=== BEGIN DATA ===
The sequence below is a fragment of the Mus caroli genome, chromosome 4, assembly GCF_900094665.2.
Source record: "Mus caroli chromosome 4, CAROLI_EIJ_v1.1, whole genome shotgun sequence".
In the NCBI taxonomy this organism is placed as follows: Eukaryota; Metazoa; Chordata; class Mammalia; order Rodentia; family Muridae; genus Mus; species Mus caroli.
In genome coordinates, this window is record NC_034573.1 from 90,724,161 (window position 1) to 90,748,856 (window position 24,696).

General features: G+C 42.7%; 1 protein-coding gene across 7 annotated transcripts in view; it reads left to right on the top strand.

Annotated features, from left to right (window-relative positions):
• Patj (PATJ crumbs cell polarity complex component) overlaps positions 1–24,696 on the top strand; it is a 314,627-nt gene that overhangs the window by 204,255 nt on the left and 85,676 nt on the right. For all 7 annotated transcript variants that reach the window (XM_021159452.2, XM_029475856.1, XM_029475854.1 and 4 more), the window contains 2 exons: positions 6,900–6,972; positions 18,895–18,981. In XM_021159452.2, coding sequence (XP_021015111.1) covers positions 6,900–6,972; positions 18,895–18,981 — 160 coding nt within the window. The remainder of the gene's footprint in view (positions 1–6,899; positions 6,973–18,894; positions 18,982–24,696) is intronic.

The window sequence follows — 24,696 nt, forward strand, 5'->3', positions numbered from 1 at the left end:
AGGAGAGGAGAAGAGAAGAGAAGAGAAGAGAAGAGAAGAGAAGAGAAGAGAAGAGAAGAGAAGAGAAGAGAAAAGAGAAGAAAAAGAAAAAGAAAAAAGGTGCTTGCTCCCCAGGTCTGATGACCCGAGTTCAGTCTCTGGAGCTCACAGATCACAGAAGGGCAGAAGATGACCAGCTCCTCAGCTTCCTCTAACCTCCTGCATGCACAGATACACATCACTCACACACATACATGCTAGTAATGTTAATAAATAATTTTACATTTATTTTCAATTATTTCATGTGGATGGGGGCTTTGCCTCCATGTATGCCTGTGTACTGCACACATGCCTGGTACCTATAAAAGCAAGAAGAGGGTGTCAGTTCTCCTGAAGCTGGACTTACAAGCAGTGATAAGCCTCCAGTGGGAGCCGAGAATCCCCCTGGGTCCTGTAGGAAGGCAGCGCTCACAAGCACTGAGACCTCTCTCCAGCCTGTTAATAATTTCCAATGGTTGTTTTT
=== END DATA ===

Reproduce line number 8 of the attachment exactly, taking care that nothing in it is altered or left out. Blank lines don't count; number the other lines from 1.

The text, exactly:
The window sequence follows — 24,696 nt, forward strand, 5'->3', positions numbered from 1 at the left end: